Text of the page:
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When I use

\begin{tabular}{l*{20}{c}}

it works perfectly.

But when I use

\begin{tabular}{l|c*{4}|c*{8}|c*{8}}

It gives me error. How can I specify the alignment operator as multiples without explicitly stating each one.

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  • 4
    It is *{number of columns}{column type}. If you want | then do *{4}{|c}|
    – user11232
    Mar 31, 2015 at 8:43

1 Answer 1

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You can think of the notation

*{<num>}{<col-spec>}

as a very simple 'repeater' or loop, if you will. Its only effect is that any valid set of column specifications <col-spec> will be placed literally <num> times into the tabulars preamble at the spot it's used.

So something like \begin{tabular}{*{2}{c}} will become effectively identical to \begin{tabular}{cc} when the tabular is being created. Since vertical rules (created with |) are valid 'column' specifications, they can be repeated just like any other column type: {*{2}{c|}} will become {c|c|}.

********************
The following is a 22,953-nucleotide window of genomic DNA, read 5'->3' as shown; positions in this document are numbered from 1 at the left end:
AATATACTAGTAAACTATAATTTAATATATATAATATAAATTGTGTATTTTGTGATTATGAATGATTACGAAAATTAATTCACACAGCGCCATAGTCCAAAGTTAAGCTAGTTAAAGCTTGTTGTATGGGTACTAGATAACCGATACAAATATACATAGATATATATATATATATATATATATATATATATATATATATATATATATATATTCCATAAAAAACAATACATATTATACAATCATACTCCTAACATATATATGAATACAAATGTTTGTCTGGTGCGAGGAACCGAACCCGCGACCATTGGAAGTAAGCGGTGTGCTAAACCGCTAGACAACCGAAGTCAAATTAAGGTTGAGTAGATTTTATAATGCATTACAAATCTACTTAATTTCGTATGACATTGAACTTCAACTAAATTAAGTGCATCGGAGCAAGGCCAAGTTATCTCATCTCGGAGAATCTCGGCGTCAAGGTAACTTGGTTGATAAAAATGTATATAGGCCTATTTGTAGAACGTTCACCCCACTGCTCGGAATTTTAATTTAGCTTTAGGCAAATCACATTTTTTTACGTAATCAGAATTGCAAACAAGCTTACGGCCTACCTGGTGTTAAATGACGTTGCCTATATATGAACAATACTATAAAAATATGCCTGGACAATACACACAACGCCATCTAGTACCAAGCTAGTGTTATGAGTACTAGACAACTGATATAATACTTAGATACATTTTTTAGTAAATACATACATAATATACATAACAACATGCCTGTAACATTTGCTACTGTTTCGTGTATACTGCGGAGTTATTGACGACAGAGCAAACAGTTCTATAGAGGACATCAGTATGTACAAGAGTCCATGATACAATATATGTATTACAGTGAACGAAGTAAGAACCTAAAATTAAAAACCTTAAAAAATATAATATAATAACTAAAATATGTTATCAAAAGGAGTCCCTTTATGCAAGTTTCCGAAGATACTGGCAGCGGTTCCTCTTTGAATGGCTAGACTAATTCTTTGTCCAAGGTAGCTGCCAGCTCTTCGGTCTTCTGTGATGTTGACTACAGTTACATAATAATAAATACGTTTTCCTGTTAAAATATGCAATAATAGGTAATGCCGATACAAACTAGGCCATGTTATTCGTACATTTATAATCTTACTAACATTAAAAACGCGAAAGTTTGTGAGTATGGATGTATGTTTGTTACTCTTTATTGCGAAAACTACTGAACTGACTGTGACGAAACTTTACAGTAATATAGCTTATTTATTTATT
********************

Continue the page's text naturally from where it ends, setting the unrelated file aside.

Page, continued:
However, note that this would not be symmetric, because we need one more rule than column in order to have rules left and right of all repeated columns. The extra rule can be added outside the repeated column specifications: {|*{2}{c|}} or {*{2}{|c}|} will both 'expand' to {|c|c|}

Here's a short example showing the usage:

\documentclass{article}

\begin{document}
\begin{tabular}{|c|c|}
 A & B
\end{tabular}

\begin{tabular}{|*{2}{c|}}
 A & B
\end{tabular}

\begin{tabular}{*{2}{|c}|}
 A & B
\end{tabular}
\end{document}

enter image description here

Aside: Personally I avoid vertical rules in tables whenever possible, but some people like them or are required to use them. Though, in some cases, I concede they can be useful. You can read about some of the reasons behind my preference if you like in the booktabs package documentation or at Why not use vertical lines ('|') in a tabular?

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